Transforming War, One Peace Activist at a Time

When I found myself on 59th Street in New York City on February 15, hundreds of protesters on Third Avenue were pressing angrily against the barricades. About 12 police were holding back the crowd. It was a testy group being thwarted from the stage on First Avenue, where Holly Near was singing, "I’m not afraid of your Yahweh, Allah, or God."

I had shaken myself out of bed at 5 a.m. and joined a bus with women Friends. We were going to the "largest ever mobilization against war." The temperatures were in the low 20s(F), but this did not deter us. Half a million people in New York City (probably more) were determined to speak for peace, to let our cry for no killings be heard in the smallest hamlet in Iraq. I came to pray and to mourn and to rage, not just for the current war the government is waging against Iraq, but for all the killings and maulings we humans do to each other. I have gone to many demonstrations to speak out against violence.

But my message is no longer stop the war: I go to practice peace. I come to mourn the loss and destruction of wars, and I come to rage against the intentional killing. Moreover, I come to see how much this mass of activists is ready to do the hard work of transformation from a culture of domination to one of cooperation. Above all, I come to pray with others, for a new way of being with each other.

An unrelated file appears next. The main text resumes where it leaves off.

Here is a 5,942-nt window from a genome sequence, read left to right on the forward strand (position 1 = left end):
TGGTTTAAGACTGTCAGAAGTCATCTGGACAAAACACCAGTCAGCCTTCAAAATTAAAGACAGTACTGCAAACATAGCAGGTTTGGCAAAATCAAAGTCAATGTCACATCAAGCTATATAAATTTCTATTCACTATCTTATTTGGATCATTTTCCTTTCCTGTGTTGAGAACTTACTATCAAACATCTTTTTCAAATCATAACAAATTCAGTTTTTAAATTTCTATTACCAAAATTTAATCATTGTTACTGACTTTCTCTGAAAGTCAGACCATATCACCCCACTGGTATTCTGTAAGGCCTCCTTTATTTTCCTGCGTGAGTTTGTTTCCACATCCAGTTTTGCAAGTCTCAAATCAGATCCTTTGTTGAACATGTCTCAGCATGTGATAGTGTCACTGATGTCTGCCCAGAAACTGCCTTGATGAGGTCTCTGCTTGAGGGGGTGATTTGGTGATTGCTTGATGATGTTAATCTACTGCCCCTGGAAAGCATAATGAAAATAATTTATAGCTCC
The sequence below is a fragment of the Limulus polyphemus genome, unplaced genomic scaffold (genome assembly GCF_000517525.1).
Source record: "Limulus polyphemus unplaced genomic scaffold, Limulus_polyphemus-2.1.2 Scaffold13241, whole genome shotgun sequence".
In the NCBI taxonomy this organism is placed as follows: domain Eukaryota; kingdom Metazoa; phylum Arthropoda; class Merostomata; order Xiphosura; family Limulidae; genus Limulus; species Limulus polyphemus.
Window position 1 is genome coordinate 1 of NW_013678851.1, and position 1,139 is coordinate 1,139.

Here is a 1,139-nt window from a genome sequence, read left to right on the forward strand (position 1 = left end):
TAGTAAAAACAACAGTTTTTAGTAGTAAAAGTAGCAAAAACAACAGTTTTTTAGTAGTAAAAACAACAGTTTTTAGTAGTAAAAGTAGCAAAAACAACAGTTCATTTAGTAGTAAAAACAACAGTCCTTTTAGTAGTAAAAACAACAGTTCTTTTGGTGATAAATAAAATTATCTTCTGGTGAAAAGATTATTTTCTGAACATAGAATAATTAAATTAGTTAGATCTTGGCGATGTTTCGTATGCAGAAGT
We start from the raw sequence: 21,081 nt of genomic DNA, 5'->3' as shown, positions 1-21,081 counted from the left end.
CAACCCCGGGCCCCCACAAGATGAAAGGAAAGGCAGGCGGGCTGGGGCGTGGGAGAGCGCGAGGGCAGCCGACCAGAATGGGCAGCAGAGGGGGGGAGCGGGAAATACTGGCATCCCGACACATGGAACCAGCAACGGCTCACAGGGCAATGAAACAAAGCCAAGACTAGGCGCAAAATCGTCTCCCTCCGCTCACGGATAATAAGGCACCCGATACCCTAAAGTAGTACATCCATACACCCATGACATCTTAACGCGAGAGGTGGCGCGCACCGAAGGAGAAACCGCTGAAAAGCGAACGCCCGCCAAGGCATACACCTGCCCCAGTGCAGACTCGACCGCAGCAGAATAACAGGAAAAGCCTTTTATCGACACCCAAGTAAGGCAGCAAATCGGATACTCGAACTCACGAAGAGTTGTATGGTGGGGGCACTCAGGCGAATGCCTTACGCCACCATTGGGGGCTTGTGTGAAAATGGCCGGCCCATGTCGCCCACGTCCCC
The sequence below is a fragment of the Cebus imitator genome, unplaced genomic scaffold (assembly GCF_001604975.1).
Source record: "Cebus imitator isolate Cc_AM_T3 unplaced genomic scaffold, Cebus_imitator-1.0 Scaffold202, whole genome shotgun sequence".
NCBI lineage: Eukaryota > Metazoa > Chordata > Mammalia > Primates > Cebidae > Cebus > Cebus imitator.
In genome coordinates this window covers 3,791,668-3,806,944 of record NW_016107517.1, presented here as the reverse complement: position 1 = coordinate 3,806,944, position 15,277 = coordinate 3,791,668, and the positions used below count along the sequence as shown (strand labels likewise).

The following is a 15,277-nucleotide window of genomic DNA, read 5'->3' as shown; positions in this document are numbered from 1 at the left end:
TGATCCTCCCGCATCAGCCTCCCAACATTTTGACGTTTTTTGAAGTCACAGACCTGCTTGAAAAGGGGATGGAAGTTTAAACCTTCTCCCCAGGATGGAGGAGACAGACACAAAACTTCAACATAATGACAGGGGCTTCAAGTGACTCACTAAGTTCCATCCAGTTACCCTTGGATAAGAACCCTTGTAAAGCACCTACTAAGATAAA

Here, before me, were thousands of peace activists like a river swollen by a barrier, blocking them from moving directly to First Avenue. Two young men with virgin beards were yelling across the street to the crowd on Third Avenue.

"Push on through. It’s your first amendment right."

An organizer from the rally replied, "No! That’s not what we’re here for." The police clenched their jaws and stood akimbo. Words were flying around them.

One man with a beard said some flaming words back. "Just do it: break on through."

I looked this man in the eye and said, "If the crowd pushes through there will be a scuffle with the police. Maybe even a stampede. Aren’t you afraid someone might get hurt?"

"Yeah," he said noncommittally. "Don’t give up your rights." But maybe not. "The f. . . police can’t keep us from doing this."

The organizer responded, looking past the young man, "Today is about peace. The rally’s not perfect, but we’re not here to fight for first amendment rights."

The man wasn’t buying it. He continued egging on the protesters, "Push down the barricades. Do it. Do it. Do it!" The police near us looked nervous.

So I said, "I saw some young kids in the crowd. If people shoved through, they might get hurt. Do you know any families at this rally?"

"No," he spoke curtly. I asked his name, observed that he looked like he was freezing, like me. He answered my inquiries in short sentences. His words came at me like a tail of a horse, trying to flick off buzzing flies. I figured I wasn’t about to change his mind. At least I’d redirected his anger for a while. The police looked calmer and were chatting about the weather.

"Well, I have to go," I said to exit. "But, hey, thanks so much for showing up today. I’m glad you’re here, because we’re all about stopping deaths, in Iraq and everywhere." For the first time, the guy stopped looking at the police barricades. He faced me when I said thanks, with a genuine look of surprise. I had put myself on his side. I imagine up until now, he had just seen me as antagonist. He almost smiled, at least his beard widened. That thank-you did more than all the ten minutes of confronting him.

Yes, God manifests in sharing between Friends, and we need to see God working in conflict as well. God’s way of interrupting violence may come in unexpected ways. I keep looking for the unexpected, but I can be too self-absorbed to notice God’s innumerable ways of acting in our lives. This is how transformation starts. We are acting in the name of peace, now we must start living it.